Its a crazy hectic day, always full of surprises, but the festival of Purim can actually be quite enjoyable. Here’s a concise guide on how to limit meltdowns in your family to one per person:
1. Release the pressure.
Three years of seminary taught me that being creative is a survival skill in our culture, and Purim is the Hunger Games. Every year the girls whipped up marvelous creations for the teachers and all I had to do was contribute my five dollars. When the time came for me to tackle this feat on my own, it went without say that I felt the need to do the same. Unfortunately, my capabilities stop short at the art of writing. Anything in the realm of cutting, pasting or even arranging is just not my forte. For years, I lost enormous amounts of body fluids via tears spilled in utter frustration over stupid shrink wrap and the impossible feat of trying to blow dry a piece of plastic. Until I stumbled upon the mind-boggling realization that no friends would be lost if I so much as stuffed everything into a bag.
2. It’s not what you do all the time, but most of the time, that counts.
Rome wasn’t built in a day and luckily neither are cavities. They take months of sugar filled snacks, and exhausted parents too tired to floss their kid’s teeth to develop. At a recent dentist visit we were told to try limit our kids’ intake of fruit in between meals. In all seriousness I turned to the dentist and asked “what about candy?” Hopefully that little story will assist you in enjoying your Purim better.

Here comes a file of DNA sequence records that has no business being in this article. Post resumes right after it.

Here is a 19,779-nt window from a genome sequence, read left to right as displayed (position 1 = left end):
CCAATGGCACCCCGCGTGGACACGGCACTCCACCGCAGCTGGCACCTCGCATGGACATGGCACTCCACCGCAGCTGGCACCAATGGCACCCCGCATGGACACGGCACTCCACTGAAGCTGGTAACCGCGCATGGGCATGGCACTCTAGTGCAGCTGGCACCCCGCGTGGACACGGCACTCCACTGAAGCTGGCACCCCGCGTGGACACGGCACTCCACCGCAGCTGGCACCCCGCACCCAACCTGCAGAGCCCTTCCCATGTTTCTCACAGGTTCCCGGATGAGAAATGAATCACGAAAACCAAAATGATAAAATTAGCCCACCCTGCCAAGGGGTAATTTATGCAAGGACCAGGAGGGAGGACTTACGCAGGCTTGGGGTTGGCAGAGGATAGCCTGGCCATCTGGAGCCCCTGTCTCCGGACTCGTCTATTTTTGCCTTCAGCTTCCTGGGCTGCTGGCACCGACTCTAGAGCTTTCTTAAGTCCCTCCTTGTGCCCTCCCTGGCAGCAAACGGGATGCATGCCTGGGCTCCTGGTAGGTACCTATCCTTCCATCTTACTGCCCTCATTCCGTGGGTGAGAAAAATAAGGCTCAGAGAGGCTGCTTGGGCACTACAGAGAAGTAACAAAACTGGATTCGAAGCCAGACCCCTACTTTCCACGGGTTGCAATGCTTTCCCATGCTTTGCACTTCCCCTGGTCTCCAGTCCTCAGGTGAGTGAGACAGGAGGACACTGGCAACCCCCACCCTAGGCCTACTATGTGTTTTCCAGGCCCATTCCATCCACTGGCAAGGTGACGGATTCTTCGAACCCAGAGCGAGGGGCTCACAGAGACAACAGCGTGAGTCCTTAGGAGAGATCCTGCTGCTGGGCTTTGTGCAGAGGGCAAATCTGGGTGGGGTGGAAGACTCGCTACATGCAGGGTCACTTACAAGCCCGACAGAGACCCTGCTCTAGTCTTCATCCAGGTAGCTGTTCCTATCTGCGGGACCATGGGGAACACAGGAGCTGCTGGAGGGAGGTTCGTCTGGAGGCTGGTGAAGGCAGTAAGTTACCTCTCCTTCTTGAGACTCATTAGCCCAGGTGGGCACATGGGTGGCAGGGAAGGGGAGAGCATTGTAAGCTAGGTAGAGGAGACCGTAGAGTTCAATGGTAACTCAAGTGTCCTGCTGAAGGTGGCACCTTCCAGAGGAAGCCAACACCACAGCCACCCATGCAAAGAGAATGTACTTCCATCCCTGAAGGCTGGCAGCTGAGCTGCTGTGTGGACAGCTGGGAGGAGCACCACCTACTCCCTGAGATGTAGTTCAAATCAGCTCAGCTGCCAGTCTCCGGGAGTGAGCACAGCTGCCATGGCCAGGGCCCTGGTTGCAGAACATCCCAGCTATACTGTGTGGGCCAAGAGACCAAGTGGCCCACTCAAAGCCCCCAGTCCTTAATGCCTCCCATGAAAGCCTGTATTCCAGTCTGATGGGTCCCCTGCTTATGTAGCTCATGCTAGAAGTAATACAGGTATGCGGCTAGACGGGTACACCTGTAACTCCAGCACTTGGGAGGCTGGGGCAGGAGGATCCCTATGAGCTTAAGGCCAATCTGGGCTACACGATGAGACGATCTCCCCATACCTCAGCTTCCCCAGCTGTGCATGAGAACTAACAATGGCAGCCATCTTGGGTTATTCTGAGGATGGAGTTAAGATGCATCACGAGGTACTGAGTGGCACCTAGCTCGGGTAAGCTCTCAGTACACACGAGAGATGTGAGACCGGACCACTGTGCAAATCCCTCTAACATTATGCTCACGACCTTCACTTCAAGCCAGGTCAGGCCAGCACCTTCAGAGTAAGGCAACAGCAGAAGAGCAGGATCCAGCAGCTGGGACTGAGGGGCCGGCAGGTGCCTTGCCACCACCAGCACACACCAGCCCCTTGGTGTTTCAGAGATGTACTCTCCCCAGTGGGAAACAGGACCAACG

3. Blame it on the sugar
Entering shule on Rosh Hashanah is all fun and games until the cute baby everyone was lamenting over a minute ago begins to fuss and all your fans suddenly turn hostile. That’s not before saying helpful things like “they’re blowing the shofar now,” because prior to this you had no idea what that unique sound was. Come Purim, a child could be having a full-blown meltdown and no one would know the difference. If anyone so much as points out the unfortunate occurrence (again, VERY helpful), just turn to the candy and shrug.
4. Memories that last a lifetime.
I obviously don’t speak from experience when saying this but I can only imagine the memories that are being created for our children on this day. A day which pretty much resembles heaven on earth for anyone under the age of eighteen. Piles of candy, unlimited access to it all and in our house, the one-time kids are allowed anything remotely non-Jewish. This is probably not the best memory to be cementing, but after trying to convince a five-year-old that dressing up as Mordecai is cool, only to find ourselves running to Party City the morning-of, I think it’s safe to say we have caved in.
5. Candy for days
My friend, who as you will now see is a very good mom, allows her kids a few minutes to digest whatever candy they can, after which she gathers it all, and throws it out: An outrageous act of blasphemy. Purim is pretty much our candy stock for the year. Following its conclusion, every crumb is neatly packaged into containers and slowly unfolded over the year to come. Were it not for this glorious day my kids probably wouldn't know what candy is. But thanks to our religion, a gigantic candy bucket has been enshrined and every year it awaits replenishing, reinstating its central importance to our lives, time and time again.